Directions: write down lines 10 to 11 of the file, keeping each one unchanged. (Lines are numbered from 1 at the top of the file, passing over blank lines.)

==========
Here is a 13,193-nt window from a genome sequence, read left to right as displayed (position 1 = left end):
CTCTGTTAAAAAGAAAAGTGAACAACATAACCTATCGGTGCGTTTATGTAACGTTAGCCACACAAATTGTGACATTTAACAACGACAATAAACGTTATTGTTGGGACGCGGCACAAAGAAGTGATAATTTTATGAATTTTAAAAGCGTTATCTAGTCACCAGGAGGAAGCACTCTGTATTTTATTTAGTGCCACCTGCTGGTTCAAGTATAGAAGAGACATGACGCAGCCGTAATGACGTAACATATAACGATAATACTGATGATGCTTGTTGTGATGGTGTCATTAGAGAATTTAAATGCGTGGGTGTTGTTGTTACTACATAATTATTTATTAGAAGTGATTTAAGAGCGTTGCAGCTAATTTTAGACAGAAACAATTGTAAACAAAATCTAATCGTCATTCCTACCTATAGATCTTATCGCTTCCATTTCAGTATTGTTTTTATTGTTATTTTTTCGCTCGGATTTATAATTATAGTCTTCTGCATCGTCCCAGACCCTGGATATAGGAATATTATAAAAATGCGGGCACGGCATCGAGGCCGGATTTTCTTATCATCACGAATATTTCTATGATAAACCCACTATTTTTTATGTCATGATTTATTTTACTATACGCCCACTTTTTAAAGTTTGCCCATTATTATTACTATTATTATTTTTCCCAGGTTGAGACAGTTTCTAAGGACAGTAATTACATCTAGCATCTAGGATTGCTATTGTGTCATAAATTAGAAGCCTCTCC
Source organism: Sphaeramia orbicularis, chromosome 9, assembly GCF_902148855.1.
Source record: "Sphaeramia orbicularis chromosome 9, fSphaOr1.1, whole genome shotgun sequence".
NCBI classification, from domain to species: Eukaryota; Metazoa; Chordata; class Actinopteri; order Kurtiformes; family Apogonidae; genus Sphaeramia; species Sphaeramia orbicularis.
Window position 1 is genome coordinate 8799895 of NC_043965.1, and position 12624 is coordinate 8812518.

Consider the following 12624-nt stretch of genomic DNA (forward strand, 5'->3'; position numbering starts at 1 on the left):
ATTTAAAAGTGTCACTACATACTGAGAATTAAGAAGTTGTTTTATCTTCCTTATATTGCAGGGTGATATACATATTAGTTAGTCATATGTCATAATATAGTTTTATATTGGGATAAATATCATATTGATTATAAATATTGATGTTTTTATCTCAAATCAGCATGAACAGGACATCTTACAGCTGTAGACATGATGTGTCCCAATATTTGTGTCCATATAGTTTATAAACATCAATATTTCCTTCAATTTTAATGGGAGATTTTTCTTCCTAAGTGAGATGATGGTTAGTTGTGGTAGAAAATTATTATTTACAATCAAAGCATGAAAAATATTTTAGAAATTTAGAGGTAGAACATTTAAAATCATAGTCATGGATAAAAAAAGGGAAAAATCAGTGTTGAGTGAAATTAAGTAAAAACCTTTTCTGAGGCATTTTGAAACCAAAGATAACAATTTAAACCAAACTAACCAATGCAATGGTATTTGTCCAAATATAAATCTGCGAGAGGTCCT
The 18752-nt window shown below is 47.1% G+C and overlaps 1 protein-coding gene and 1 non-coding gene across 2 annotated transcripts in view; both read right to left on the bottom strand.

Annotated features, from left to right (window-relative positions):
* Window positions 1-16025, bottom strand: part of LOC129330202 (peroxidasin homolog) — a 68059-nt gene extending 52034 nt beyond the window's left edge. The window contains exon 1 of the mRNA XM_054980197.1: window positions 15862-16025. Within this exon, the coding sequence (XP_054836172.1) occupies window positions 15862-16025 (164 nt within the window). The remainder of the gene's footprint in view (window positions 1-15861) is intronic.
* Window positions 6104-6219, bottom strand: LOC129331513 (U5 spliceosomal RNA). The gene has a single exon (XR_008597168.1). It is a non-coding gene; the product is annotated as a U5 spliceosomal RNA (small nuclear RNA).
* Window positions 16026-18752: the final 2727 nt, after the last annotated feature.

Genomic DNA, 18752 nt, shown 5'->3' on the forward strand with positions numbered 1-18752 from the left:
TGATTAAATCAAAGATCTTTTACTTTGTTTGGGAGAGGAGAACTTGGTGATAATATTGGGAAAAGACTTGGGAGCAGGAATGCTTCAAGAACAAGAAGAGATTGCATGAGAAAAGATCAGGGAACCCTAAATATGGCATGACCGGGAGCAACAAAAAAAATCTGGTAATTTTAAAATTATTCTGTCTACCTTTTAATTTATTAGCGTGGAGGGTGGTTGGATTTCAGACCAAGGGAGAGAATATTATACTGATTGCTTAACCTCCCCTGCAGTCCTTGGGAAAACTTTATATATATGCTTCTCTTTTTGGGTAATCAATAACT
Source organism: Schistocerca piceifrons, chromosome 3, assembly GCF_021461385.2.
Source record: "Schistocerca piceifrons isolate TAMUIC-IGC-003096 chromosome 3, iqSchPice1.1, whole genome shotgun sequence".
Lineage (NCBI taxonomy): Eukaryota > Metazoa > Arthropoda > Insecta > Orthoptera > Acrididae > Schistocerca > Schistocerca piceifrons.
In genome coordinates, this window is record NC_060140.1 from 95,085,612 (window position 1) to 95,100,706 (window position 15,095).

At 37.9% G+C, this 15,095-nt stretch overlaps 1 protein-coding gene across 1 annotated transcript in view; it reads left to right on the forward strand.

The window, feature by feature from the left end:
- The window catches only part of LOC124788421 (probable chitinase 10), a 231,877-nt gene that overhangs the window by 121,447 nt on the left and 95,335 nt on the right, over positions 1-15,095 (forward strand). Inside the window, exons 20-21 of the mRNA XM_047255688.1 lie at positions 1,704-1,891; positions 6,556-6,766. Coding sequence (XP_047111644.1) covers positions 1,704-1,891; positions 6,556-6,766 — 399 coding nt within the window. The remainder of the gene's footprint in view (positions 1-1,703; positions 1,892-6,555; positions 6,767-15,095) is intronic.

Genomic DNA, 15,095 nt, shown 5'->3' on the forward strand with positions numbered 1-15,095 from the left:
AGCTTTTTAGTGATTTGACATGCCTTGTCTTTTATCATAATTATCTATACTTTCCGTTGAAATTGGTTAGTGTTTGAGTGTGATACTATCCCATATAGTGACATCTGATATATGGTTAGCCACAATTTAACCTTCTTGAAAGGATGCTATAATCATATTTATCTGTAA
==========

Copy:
Annotated features, from left to right (window-relative positions):
* Window positions 1-16025, bottom strand: part of LOC129330202 (peroxidasin homolog) — a 68059-nt gene extending 52034 nt beyond the window's left edge. The window contains exon 1 of the mRNA XM_054980197.1: window positions 15862-16025. Within this exon, the coding sequence (XP_054836172.1) occupies window positions 15862-16025 (164 nt within the window). The remainder of the gene's footprint in view (window positions 1-15861) is intronic.